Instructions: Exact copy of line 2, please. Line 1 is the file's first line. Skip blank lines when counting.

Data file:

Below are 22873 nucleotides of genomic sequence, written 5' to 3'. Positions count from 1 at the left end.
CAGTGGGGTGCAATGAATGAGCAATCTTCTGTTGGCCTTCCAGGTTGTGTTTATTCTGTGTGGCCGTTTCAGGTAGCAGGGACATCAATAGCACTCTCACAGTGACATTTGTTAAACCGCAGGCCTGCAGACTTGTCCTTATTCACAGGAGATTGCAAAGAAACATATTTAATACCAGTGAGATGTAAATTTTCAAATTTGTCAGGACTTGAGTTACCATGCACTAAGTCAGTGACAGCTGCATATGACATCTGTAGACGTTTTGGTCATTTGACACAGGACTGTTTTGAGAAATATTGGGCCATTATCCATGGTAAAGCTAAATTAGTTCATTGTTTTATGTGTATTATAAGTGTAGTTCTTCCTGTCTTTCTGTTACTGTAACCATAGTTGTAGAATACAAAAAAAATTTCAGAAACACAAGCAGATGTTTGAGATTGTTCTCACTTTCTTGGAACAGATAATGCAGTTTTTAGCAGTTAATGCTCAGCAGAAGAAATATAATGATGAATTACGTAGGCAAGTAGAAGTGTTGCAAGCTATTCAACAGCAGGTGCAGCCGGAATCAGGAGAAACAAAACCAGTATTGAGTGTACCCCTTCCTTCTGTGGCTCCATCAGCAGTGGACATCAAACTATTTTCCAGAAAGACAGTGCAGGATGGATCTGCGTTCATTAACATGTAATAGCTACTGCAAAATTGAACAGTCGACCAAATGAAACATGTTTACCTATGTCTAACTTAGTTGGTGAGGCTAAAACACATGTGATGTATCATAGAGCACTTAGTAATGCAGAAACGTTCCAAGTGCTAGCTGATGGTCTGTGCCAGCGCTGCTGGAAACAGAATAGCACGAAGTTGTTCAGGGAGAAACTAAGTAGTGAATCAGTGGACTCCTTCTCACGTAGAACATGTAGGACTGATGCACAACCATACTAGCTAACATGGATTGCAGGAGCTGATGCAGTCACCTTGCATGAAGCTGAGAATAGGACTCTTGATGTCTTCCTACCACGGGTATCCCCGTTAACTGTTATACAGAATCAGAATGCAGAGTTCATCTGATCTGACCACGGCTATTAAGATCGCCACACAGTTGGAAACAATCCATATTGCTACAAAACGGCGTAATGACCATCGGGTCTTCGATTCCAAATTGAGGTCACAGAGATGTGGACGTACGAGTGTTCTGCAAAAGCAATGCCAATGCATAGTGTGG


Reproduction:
CAGTGGGGTGCAATGAATGAGCAATCTTCTGTTGGCCTTCCAGGTTGTGTTTATTCTGTGTGGCCGTTTCAGGTAGCAGGGACATCAATAGCACTCTCACAGTGACATTTGTTAAACCGCAGGCCTGCAGACTTGTCCTTATTCACAGGAGATTGCAAAGAAACATATTTAATACCAGTGAGATGTAAATTTTCAAATTTGTCAGGACTTGAGTTACCATGCACTAAGTCAGTGACAGCTGCATATGACATCTGTAGACGTTTTGGTCATTTGACACAGGACTGTTTTGAGAAATATTGGGCCATTATCCATGGTAAAGCTAAATTAGTTCATTGTTTTATGTGTATTATAAGTGTAGTTCTTCCTGTCTTTCTGTTACTGTAACCATAGTTGTAGAATACAAAAAAAATTTCAGAAACACAAGCAGATGTTTGAGATTGTTCTCACTTTCTTGGAACAGATAATGCAGTTTTTAGCAGTTAATGCTCAGCAGAAGAAATATAATGATGAATTACGTAGGCAAGTAGAAGTGTTGCAAGCTATTCAACAGCAGGTGCAGCCGGAATCAGGAGAAACAAAACCAGTATTGAGTGTACCCCTTCCTTCTGTGGCTCCATCAGCAGTGGACATCAAACTATTTTCCAGAAAGACAGTGCAGGATGGATCTGCGTTCATTAACATGTAATAGCTACTGCAAAATTGAACAGTCGACCAAATGAAACATGTTTACCTATGTCTAACTTAGTTGGTGAGGCTAAAACACATGTGATGTATCATAGAGCACTTAGTAATGCAGAAACGTTCCAAGTGCTAGCTGATGGTCTGTGCCAGCGCTGCTGGAAACAGAATAGCACGAAGTTGTTCAGGGAGAAACTAAGTAGTGAATCAGTGGACTCCTTCTCACGTAGAACATGTAGGACTGATGCACAACCATACTAGCTAACATGGATTGCAGGAGCTGATGCAGTCACCTTGCATGAAGCTGAGAATAGGACTCTTGATGTCTTCCTACCACGGGTATCCCCGTTAACTGTTATACAGAATCAGAATGCAGAGTTCATCTGATCTGACCACGGCTATTAAGATCGCCACACAGTTGGAAACAATCCATATTGCTACAAAACGGCGTAATGACCATCGGGTCTTCGATTCCAAATTGAGGTCACAGAGATGTGGACGTACGAGTGTTCTGCAAAAGCAATGCCAATGCATAGTGTGG